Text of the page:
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Friday, June 29, 2012

Is the majority right?

*disclaimer: this post was not written by Steven, but by those who help him with his blog.
A democratic system is based on the principle that the voice of the majority matters the most. In practice, for law makers, it usually means that if you do not follow what the majority thinks, you will lose the next elections. You might suppose that the current legal system in the US reflects the opinions of the majority. Is that really so?
To continue on the topic of JLWOP-related publications, today we would like to recommend a report by National Council on Crime and Delinquency: Attitudes of US Voters Toward Youth Crime and the Justice System.
With more than 100 years of experience, the National Council on Crime and Delinquency is the oldest non-profit social and criminal justice research organization in the US. NCCD was originally founded to address issues of juvenile probation, juvenile courts, and family courts. It focuses on promoting legal reforms that enhance fairness and equality.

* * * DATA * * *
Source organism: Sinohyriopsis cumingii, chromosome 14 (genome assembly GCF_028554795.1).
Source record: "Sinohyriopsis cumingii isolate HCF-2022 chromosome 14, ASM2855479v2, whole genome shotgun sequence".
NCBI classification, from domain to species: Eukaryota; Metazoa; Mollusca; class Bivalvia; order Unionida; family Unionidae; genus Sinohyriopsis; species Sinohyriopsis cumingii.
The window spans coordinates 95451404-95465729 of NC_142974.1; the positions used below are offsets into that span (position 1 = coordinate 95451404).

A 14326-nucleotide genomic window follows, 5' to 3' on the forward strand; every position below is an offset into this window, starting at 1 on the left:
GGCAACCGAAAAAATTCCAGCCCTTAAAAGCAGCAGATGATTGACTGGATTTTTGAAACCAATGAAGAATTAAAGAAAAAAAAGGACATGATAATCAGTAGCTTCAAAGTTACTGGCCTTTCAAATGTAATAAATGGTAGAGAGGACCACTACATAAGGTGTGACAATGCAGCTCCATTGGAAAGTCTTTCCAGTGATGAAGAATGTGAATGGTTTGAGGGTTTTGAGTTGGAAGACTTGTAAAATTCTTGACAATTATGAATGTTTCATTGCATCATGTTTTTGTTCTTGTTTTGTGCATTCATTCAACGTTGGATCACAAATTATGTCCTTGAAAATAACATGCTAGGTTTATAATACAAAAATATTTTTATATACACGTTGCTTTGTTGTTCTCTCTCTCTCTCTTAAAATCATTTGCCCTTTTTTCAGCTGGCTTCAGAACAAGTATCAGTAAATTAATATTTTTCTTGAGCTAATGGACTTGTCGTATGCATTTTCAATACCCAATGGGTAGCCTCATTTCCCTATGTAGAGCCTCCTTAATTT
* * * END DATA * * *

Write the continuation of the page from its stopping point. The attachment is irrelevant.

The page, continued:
On their request, a national public opinion poll was conducted in 2007 to determine what American voters think of youth crime and the justice system.
The results may surprise many of you.
  • The majority doubts that the juvenile justice system is effective.
  • The majority thinks that juveniles should not be automatically sentenced in adult courts, as is currently imposed by law for certain offences.
  • The majority does not believe that incarcerating youth in adult facilities is a deterring factor that prevents future criminal acts. The majority says that such practices increase the possibility of recidivism.
  • The majority says that rehabilitation services will reduce crime rates and save tax dollars.
  • The majority feels that the juvenile justice system is racially prejudiced.
To view the complete report, please click here:
How would you answer the questions NCCD asked in the poll?
Should “tough on crime” policy apply to all offenders, irrespective of their age?
Please feel free to comment. 


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About Steven

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Steven Farris is a prisoner who has been incarcerated since a month after his 16th birthday in 1998. Currently serving a life sentence without the possibility for parole, he is seeking to educate the public about the true nature of prison and the widespread and negative effects of the prison industrial complex. Steven has worked with both the National Prison Project of the ACLU, as well as the NAACP Legal Defense and Educational Fund in furthering this effort.

You can contact him directly at:
Steven Farris #R5580
WCCC
P.O. Box 1889
Woodville, MS 39669-1889

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